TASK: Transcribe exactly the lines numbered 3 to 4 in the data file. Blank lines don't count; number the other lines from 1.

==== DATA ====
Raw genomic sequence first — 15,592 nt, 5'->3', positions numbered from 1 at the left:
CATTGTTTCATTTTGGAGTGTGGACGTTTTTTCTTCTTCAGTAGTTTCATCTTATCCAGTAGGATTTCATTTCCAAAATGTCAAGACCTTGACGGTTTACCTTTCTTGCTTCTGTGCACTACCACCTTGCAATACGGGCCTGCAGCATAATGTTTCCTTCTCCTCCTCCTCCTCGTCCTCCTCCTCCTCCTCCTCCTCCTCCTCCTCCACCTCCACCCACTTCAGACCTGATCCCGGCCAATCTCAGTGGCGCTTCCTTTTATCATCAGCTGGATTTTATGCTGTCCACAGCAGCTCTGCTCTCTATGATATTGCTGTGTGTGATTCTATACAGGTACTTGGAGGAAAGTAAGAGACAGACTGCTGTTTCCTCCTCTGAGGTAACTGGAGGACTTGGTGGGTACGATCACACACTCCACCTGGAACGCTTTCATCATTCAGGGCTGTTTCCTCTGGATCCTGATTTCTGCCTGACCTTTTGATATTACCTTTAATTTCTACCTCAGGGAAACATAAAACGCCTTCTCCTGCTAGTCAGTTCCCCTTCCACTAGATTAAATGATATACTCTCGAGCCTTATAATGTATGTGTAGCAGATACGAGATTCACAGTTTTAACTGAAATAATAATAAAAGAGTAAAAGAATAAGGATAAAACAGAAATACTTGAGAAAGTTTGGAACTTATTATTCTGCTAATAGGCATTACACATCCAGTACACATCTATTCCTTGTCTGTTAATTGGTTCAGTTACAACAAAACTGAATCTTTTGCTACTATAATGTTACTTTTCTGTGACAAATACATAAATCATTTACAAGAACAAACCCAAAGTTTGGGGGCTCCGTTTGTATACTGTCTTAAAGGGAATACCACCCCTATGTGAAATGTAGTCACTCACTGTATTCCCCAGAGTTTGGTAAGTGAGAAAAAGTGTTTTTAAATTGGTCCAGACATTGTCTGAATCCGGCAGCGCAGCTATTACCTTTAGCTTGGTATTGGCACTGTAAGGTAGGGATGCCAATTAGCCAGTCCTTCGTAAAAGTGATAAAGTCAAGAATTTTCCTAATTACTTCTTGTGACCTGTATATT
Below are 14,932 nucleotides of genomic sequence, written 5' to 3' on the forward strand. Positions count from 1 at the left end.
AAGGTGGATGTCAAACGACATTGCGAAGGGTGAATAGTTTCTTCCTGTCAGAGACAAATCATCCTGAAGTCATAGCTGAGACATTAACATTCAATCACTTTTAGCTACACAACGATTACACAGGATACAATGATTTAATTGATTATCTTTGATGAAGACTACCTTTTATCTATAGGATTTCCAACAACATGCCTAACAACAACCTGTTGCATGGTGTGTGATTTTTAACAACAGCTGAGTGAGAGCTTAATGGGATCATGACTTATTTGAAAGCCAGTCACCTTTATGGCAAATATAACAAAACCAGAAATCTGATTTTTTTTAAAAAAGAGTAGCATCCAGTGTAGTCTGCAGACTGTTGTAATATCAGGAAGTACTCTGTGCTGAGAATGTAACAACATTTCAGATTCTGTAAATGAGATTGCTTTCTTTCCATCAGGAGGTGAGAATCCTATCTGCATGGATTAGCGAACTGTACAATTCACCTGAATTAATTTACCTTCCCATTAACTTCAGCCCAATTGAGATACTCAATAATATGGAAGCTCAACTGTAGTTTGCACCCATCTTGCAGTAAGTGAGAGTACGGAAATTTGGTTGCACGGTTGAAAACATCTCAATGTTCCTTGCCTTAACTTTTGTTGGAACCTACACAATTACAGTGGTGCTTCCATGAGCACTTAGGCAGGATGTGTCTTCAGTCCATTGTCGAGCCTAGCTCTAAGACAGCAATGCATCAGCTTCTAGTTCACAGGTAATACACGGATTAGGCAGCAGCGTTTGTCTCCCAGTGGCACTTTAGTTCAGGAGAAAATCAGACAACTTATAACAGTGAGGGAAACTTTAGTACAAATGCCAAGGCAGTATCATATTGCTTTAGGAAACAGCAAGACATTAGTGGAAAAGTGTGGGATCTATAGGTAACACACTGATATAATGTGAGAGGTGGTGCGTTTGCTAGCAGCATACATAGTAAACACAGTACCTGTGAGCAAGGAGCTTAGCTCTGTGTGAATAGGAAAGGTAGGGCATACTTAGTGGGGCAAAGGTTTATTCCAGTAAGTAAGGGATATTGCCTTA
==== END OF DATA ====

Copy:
Below are 14,932 nucleotides of genomic sequence, written 5' to 3' on the forward strand. Positions count from 1 at the left end.
AAGGTGGATGTCAAACGACATTGCGAAGGGTGAATAGTTTCTTCCTGTCAGAGACAAATCATCCTGAAGTCATAGCTGAGACATTAACATTCAATCACTTTTAGCTACACAACGATTACACAGGATACAATGATTTAATTGATTATCTTTGATGAAGACTACCTTTTATCTATAGGATTTCCAACAACATGCCTAACAACAACCTGTTGCATGGTGTGTGATTTTTAACAACAGCTGAGTGAGAGCTTAATGGGATCATGACTTATTTGAAAGCCAGTCACCTTTATGGCAAATATAACAAAACCAGAAATCTGATTTTTTTTAAAAAAGAGTAGCATCCAGTGTAGTCTGCAGACTGTTGTAATATCAGGAAGTACTCTGTGCTGAGAATGTAACAACATTTCAGATTCTGTAAATGAGATTGCTTTCTTTCCATCAGGAGGTGAGAATCCTATCTGCATGGATTAGCGAACTGTACAATTCACCTGAATTAATTTACCTTCCCATTAACTTCAGCCCAATTGAGATACTCAATAATATGGAAGCTCAACTGTAGTTTGCACCCATCTTGCAGTAAGTGAGAGTACGGAAATTTGGTTGCACGGTTGAAAACATCTCAATGTTCCTTGCCTTAACTTTTGTTGGAACCTACACAATTACAGTGGTGCTTCCATGAGCACTTAGGCAGGATGTGTCTTCAGTCCATTGTCGAGCCTAGCTCTAAGACAGCAATGCATCAGCTTCTAGTTCACAGGTAATACACGGATTAGGCAGCAGCGTTTGTCTCCCAGTGGCACTTTAGTTCAGGAGAAAATCAGACAACTTATAACAGTGAGGGAAACTTTAGTACAAATGCCAAGGCAGTATCATATTGCTTTAGGAAACAGCAAGACATTAGTGGAAAAGTGTGGGATCTATAGGTAACACACTGATATAATGTGAGAGGTGGTGCGTTTGCTAGCAGCATACATAGTAAACACAGTACCTGTGAGCAAGGAGCTTAGCTCTGTGTGAATAGGAAAGGTAGGGCATACTTAGTGGGGCAAAGGTTTATTCCAGTAAGTAAGGGATATTGCCTTA